The newest superteam on the block, Team Ultra Pro was born, in part, out of a common need for a more flexible approach to tournament preparation. These are players with full-time jobs and responsibilities that prohibit the kind of intense, focused testing that we’ve come to expect from the big names. They burst onto the scene at Pro Tour Dragons of Tarkir and this weekend they’re showing that they’re no flash in the pan. I sat down with Paul Rietzl to get an inside look at how the team works, especially at a Grand Prix where the stakes are lower and only part of the team is in attendance.
Team Ultra Pro
First I asked Rietzl to walk me through their Pro Tour prep. “It was a very piecemeal approach to things. People would focus on their own thing. While a lot of the other guys were working on Limited, I was on Magic Online playing Fate Reforged Standard because I hadn’t played it in months. Then Dragons of Tarkir hit Magic Online and everything flipped. I was jamming draft after draft, and others were tackling Dragons Standard. It wasn’t a formalized setting.” It might sound strange to talk about that kind of teamwork, but it was about generating as much information as possible. “It’s a great setup for being creative.”
Though they won’t come to a consensus “Team Deck” for constructed, in Limited they go into heavy detail and emerge with a unified understanding of what they want to do. “We’re a more traditional ‘Team’ when it comes to limited. There’s a lot of data. Sam Black and Justin Cohen prepare deck maps for all the color pairs to help illustrate what each deck wants – treating it like a constructed deck.”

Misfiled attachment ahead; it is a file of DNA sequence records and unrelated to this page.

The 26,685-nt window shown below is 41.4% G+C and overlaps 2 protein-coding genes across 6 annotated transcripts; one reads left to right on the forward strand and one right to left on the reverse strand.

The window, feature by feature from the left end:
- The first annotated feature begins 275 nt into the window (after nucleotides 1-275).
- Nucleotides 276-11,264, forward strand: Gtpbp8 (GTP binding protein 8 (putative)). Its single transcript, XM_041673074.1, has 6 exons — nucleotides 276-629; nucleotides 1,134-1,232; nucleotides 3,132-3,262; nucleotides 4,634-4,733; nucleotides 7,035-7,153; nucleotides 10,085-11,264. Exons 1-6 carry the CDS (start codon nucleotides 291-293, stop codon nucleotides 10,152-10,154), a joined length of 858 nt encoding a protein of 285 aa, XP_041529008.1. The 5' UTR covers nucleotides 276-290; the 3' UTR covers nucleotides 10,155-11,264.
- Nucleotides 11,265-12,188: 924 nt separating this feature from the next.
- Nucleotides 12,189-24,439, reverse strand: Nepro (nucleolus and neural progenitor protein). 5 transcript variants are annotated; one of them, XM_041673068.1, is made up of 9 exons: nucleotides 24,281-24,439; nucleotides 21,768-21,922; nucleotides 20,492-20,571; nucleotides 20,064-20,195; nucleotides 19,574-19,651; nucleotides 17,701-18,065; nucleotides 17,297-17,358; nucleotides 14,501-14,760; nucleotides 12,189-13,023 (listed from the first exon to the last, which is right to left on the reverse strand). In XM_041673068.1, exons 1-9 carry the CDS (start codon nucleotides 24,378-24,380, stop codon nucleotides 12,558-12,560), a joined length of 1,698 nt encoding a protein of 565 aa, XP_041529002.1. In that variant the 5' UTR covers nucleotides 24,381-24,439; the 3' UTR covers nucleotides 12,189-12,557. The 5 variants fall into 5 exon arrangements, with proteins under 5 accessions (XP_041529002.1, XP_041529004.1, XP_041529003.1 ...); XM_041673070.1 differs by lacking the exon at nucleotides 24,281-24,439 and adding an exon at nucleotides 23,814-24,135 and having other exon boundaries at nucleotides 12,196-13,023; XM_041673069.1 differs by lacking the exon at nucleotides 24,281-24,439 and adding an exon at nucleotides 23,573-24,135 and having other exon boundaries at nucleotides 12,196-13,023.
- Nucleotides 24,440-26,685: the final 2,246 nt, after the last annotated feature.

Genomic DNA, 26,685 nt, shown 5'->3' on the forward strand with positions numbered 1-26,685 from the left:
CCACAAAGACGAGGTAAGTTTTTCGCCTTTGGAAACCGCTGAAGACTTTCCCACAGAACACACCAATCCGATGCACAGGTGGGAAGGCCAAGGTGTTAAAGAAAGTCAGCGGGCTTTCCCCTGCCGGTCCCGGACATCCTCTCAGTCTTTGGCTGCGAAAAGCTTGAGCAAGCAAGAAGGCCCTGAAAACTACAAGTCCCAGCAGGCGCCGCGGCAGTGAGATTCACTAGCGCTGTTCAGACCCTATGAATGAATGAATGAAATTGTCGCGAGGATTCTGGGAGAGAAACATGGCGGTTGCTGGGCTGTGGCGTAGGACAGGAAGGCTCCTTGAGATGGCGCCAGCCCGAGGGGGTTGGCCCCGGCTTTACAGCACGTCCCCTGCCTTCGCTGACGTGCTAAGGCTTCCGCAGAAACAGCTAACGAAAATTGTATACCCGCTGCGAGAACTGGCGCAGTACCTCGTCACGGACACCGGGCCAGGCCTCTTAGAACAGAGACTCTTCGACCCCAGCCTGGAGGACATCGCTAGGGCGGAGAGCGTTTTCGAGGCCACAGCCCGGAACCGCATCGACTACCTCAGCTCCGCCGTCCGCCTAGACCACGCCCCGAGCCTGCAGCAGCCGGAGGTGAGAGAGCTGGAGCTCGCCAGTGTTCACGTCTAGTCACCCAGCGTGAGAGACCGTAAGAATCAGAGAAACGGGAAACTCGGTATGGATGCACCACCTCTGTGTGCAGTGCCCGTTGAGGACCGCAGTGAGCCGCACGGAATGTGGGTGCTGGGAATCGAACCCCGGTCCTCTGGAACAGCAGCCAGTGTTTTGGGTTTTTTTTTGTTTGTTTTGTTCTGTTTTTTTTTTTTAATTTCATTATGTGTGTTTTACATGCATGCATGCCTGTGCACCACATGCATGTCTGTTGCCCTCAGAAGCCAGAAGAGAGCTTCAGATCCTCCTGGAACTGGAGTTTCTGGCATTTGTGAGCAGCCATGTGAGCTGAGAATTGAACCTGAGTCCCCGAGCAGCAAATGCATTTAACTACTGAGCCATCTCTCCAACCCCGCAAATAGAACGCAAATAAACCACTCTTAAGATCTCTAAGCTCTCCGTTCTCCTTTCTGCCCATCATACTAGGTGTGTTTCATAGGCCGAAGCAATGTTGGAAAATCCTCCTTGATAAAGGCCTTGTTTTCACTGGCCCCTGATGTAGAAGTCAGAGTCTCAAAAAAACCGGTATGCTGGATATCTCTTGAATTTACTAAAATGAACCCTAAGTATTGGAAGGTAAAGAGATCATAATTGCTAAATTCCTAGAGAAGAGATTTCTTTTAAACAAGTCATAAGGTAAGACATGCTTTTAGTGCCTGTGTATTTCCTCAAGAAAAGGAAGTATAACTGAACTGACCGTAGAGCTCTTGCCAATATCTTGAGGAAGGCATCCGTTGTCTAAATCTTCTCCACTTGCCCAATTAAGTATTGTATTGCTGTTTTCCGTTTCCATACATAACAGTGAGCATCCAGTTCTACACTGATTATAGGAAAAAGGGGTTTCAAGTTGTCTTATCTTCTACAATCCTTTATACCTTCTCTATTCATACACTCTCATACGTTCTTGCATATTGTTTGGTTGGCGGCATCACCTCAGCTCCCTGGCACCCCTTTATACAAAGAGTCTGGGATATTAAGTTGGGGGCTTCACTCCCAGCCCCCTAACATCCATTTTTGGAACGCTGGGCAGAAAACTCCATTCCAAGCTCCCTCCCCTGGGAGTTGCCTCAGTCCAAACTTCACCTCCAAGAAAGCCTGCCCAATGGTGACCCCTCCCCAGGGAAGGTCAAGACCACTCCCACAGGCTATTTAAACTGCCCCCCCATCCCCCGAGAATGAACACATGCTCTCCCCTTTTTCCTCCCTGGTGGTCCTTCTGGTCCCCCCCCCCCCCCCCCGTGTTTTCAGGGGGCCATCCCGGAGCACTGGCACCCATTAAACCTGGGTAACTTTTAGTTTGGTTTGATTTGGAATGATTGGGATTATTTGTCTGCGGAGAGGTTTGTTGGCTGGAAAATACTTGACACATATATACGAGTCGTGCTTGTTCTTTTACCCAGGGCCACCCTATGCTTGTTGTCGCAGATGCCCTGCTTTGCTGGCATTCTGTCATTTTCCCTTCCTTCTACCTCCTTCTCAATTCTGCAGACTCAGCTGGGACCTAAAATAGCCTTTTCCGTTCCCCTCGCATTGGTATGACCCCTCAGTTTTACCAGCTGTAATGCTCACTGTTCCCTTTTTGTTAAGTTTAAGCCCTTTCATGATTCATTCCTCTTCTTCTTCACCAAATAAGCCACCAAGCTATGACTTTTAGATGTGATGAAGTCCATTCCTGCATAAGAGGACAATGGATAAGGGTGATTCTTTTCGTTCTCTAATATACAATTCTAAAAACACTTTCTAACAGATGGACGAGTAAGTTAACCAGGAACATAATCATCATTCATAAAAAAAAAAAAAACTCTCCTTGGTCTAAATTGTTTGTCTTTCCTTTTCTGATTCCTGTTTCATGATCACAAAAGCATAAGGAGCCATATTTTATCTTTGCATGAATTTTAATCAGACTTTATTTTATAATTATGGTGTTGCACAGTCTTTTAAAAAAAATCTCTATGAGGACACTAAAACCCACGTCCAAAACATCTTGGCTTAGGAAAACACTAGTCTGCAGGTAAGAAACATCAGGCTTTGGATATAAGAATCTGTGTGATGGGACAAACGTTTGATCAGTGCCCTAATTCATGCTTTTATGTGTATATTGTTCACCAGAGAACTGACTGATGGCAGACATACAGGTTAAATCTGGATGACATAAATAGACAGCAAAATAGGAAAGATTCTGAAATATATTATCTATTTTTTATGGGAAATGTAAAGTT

So what does an unconventional team do in the days before the Pro Tour? “Well, we showed up to Bob [Maher’s] place. ‘Okay, who here knows what they’re playing?’ I put up my hand, a couple others put up theirs. Then, as a team we help all those who haven’t already decided to figure out what they want to play, and to make sure it’s as sharp as possible.”
It worked like a charm at Pro Tour Dragons of Tarkir. “We had three players in the Top 16. If I’d won one more match it would’ve been four. All but one of our players made Day 2.” This was not a small crew, all but one is a staggering figure. Fast forward to this weekend. How did Team Ultra Pro get ready for Toronto?
“Again, those of us who were going each went after the format on our own. My process was literally: Look at what’s being played, figure out what the best-performing deck is. Then, figure out the next-best deck. These aren’t small sample sizes, so you can be pretty comfortable that at least the framework is solid. I take that second-best deck and tweak the maindeck to beat the best deck, and then fill out the sideboard to beat the other big decks. And then I add a land.”
A week out, the teammates submit their decklists to the Team Forum for assessment. “It’s a lot like defending your thesis. Your teammates come after you with questions, why this card, why sideboard this way, and you have to answer. Sometimes you’ll have sound reasons, but other times you’ll realise they have a good point. It also helps you to better understand your deck by actually having to articulate your reasons for doing things. For instance, I had to explain why in some matchups I basically sideboard into a bad midrange deck, but after explaining it I felt a lot more sure I was doing the right thing.”
This weekend they were six strong: Hall of Famers Paul Rietzl and Ben Stark, Pro Tour Champion Craig Wescoe, recent PT Top 4’er Adrian Sullivan, two-time PT Top 8’er Pat Cox, and Andrew Baekstrom, who Top 4’d the World Magic Cup with Team USA. They pushed five across the Day 2 line, and as the swiss wrapped up they still had three players in Top 8 contention: Rietzl, Stark and Wescoe.
Suffice it to say that they’ve found a format that works.